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Please visit the events page of the CBSSM website to view the video of the February 1, 2012, talk and panel discussion, "Ethical Imperialism: The Case Against IRB Review of the Social Sciences," featuring Dr. Zachary Schrag of George Mason University; Dr. Cleo Caldwell of U-M's School of Public Health; Dr. Alford Young, Jr., of U-M's College of Literature, Science, & Arts; and Carl Schneider of U-M's Law School.

Last Saturday, Dr. Susan Goold had the highly esteemed task of presenting to the AMA House of Delegates on modernizing the Code of Medical Ethics. As the chair of the AMA Committee on Ethical and Judicial Affairs (CEJA), Dr. Goold is very involved in this massive reformatting and modernization effort. More information can be found in the AMA Wire press release.

CBSSM's Reshma Jagsi, MD, DPhil, is the lead author on a study published in the Annals of Internal Medicine showing that women are less likely than men to receive major funding for scientific research. The study also found that only a quarter of all researchers (men and women) who received major early-career awards received further federal funding within five years. Additional authors are Amy Motomura, Kent Griffith, and Soumya Rangarajan. Read a press release about the article here.

Funded by: NIH

Funding Years: 2016-2021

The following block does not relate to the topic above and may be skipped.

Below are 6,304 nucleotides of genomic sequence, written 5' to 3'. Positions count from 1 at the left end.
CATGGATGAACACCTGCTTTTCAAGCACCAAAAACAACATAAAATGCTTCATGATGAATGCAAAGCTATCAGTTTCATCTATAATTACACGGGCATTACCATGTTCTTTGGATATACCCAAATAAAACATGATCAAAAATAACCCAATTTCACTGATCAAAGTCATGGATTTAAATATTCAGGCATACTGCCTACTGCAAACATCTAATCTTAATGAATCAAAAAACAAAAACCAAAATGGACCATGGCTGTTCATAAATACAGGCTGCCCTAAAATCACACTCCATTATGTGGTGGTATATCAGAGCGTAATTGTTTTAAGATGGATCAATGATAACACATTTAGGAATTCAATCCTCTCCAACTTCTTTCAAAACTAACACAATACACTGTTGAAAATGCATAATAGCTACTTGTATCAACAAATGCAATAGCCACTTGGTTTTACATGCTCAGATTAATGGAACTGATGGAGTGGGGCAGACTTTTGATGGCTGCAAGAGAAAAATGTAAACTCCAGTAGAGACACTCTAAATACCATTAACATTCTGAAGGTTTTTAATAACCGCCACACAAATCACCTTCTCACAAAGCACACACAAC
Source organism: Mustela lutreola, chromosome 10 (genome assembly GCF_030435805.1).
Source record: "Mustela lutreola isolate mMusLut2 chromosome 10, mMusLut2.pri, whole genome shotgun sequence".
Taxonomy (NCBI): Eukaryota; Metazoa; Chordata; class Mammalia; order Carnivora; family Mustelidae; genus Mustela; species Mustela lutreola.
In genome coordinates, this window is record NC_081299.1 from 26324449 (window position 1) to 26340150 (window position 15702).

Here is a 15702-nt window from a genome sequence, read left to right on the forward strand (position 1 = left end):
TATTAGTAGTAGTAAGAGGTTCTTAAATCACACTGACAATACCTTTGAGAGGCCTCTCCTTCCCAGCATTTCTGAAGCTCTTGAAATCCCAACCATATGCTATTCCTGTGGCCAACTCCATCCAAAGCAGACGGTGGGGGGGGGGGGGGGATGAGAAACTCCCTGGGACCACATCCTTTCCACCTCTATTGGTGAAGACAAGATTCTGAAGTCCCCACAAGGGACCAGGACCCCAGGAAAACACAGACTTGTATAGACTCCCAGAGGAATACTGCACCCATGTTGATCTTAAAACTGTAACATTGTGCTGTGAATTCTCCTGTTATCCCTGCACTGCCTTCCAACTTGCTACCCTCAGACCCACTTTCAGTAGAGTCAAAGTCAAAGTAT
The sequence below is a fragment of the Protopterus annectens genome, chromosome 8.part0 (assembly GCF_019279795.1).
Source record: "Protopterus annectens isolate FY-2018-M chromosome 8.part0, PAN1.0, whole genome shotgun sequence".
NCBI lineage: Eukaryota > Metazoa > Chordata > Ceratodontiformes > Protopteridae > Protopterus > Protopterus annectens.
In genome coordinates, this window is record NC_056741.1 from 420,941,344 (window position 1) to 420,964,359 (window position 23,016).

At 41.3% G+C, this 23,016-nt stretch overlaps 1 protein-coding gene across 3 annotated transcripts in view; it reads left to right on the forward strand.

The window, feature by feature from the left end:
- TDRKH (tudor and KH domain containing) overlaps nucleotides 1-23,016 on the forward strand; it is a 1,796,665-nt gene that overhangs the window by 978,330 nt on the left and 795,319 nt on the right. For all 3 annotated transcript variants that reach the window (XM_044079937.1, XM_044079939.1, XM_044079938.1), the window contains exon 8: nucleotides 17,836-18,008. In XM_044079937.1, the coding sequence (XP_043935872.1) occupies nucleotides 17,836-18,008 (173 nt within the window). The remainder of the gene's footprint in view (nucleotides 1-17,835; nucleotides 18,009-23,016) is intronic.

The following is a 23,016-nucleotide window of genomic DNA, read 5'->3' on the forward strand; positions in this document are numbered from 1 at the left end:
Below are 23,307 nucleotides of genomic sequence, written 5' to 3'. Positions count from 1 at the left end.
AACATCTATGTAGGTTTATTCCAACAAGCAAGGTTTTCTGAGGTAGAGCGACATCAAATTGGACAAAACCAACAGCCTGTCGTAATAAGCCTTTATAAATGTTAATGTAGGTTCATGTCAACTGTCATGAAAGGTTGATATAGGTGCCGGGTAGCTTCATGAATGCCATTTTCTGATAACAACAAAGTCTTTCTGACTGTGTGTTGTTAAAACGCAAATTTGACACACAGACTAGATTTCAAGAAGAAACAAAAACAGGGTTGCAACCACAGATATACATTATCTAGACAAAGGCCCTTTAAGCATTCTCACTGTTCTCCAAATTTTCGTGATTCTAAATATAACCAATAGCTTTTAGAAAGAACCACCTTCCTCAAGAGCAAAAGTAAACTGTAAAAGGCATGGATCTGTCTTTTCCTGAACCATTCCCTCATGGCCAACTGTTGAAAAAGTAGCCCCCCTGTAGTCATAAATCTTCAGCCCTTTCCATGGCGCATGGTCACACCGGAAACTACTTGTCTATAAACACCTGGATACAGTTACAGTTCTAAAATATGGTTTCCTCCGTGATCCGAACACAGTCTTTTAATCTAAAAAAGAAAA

There is a fundamental gap in understanding how Mild Cognitive Impairment (MCI) influences treatment and Decision Making for serious illnesses, like Cardiovascular disease (CVD), in older patients. Poor understanding of Clinical Decision Making is a critical barrier to the design of interventions to improve the quality and outcomes of CVD care of in older patients with MCI. The long-term goal of this research is to develop, test, and disseminate interventions aimed to improve the quality and outcomes of CVD care and to reduce CVD-related disability in older Americans with MCI. The objective of this application is to determine the extent to which people with MCI are receiving sub-standard care for the two most common CVD events, Acute myocardial infarction (AMI) and acute ischemic stroke, increasing the chance of mortality and morbidity in a population with otherwise good quality of life, and to determine how MCI influences patient preferences and physician recommendations for treatment. AMI and acute ischemic stroke are excellent models of serious, acute illnesses with a wide range of effective therapies for acute management, Rehabilitation, and secondary prevention. Our central hypothesis is that older Adults with MCI are undertreated for CVD because patients and physicians overestimate their risk of dementia and underestimate their risk of CVD. This hypothesis has been formulated on the basis of preliminary data from the applicants' pilot research. The rationale for the proposed research is that understanding how patient preferences and physician recommendations contribute to underuse of CVD treatments in patients with MCI has the potential to translate into targeted interventions aimed to improve the quality and outcomes of care, resulting in new and innovative approaches to the treatment of CVD and other serious, acute illnesses in Adults with MCI. Guided by strong preliminary data, this hypothesis will be tested by pursuing two specific aims: 1) Compare AMI and stroke treatments between MCI patients and cognitively normal patients and explore differences in Clinical outcomes associated with treatment differences; and 2) Determine the influence of MCI on patient and surrogate preferences and physician recommendations for AMI and stroke treatment. Under the first aim, a health services research approach- shown to be feasible in the applicants' hands-will be used to quantify the extent and outcomes of treatment differences for AMI and acute ischemic stroke in older patients with MCI. Under the second aim, a multi-center, mixed-methods approach and a national physician survey, which also has been proven as feasible in the applicants' hands, will be used to determine the influence of MCI on patient preferences and physician recommendations for AMI and stroke treatment. This research proposal is innovative because it represents a new and substantially different way of addressing the important public health problem of enhancing the health of older Adults by determining the extent and causes of underuse of effective CVD treatments in those with MCI. The proposed research is significant because it is expected to vertically advance and expand understanding of how MCI influences treatment and Decision Making for AMI and ischemic stroke in older patients. Ultimately, such knowledge has the potential to inform the development of targeted interventions that will help to improve the quality and outcomes of CVD care and to reduce CVD-related disability in older Americans.